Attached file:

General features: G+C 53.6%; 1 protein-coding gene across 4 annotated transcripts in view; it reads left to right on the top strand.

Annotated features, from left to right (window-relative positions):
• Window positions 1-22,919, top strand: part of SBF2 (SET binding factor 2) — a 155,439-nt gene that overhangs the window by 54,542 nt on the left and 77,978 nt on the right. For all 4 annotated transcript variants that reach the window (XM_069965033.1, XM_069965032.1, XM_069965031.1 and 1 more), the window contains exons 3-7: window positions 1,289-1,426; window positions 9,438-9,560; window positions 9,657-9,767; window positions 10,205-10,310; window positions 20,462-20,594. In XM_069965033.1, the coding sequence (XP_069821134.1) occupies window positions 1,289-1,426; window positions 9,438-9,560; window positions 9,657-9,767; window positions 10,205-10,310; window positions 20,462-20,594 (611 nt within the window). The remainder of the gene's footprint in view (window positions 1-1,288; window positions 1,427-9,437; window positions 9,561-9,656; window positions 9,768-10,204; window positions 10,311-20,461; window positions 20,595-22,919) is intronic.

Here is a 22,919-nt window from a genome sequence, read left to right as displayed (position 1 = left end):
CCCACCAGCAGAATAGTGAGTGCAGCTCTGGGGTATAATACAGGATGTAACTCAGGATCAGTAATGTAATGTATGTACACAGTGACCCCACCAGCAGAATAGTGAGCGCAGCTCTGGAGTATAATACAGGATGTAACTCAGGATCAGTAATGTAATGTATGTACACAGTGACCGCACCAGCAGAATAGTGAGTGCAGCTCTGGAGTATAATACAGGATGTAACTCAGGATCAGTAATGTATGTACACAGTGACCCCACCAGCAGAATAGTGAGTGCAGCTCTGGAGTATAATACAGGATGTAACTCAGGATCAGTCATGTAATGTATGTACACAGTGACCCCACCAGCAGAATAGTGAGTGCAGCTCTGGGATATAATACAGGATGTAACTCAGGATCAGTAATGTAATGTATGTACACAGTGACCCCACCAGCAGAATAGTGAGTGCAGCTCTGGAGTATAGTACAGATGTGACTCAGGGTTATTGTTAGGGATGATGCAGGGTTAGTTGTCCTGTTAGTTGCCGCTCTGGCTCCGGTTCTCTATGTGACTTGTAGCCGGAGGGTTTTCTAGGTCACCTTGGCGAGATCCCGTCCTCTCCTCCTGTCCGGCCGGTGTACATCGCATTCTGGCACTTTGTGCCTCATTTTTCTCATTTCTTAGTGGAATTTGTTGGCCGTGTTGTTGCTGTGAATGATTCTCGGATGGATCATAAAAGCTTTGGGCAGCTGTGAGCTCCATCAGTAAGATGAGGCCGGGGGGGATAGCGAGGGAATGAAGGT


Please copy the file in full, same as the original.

General features: G+C 53.6%; 1 protein-coding gene across 4 annotated transcripts in view; it reads left to right on the top strand.

Annotated features, from left to right (window-relative positions):
• Window positions 1-22,919, top strand: part of SBF2 (SET binding factor 2) — a 155,439-nt gene that overhangs the window by 54,542 nt on the left and 77,978 nt on the right. For all 4 annotated transcript variants that reach the window (XM_069965033.1, XM_069965032.1, XM_069965031.1 and 1 more), the window contains exons 3-7: window positions 1,289-1,426; window positions 9,438-9,560; window positions 9,657-9,767; window positions 10,205-10,310; window positions 20,462-20,594. In XM_069965033.1, the coding sequence (XP_069821134.1) occupies window positions 1,289-1,426; window positions 9,438-9,560; window positions 9,657-9,767; window positions 10,205-10,310; window positions 20,462-20,594 (611 nt within the window). The remainder of the gene's footprint in view (window positions 1-1,288; window positions 1,427-9,437; window positions 9,561-9,656; window positions 9,768-10,204; window positions 10,311-20,461; window positions 20,595-22,919) is intronic.

Here is a 22,919-nt window from a genome sequence, read left to right as displayed (position 1 = left end):
CCCACCAGCAGAATAGTGAGTGCAGCTCTGGGGTATAATACAGGATGTAACTCAGGATCAGTAATGTAATGTATGTACACAGTGACCCCACCAGCAGAATAGTGAGCGCAGCTCTGGAGTATAATACAGGATGTAACTCAGGATCAGTAATGTAATGTATGTACACAGTGACCGCACCAGCAGAATAGTGAGTGCAGCTCTGGAGTATAATACAGGATGTAACTCAGGATCAGTAATGTATGTACACAGTGACCCCACCAGCAGAATAGTGAGTGCAGCTCTGGAGTATAATACAGGATGTAACTCAGGATCAGTCATGTAATGTATGTACACAGTGACCCCACCAGCAGAATAGTGAGTGCAGCTCTGGGATATAATACAGGATGTAACTCAGGATCAGTAATGTAATGTATGTACACAGTGACCCCACCAGCAGAATAGTGAGTGCAGCTCTGGAGTATAGTACAGATGTGACTCAGGGTTATTGTTAGGGATGATGCAGGGTTAGTTGTCCTGTTAGTTGCCGCTCTGGCTCCGGTTCTCTATGTGACTTGTAGCCGGAGGGTTTTCTAGGTCACCTTGGCGAGATCCCGTCCTCTCCTCCTGTCCGGCCGGTGTACATCGCATTCTGGCACTTTGTGCCTCATTTTTCTCATTTCTTAGTGGAATTTGTTGGCCGTGTTGTTGCTGTGAATGATTCTCGGATGGATCATAAAAGCTTTGGGCAGCTGTGAGCTCCATCAGTAAGATGAGGCCGGGGGGGATAGCGAGGGAATGAAGGT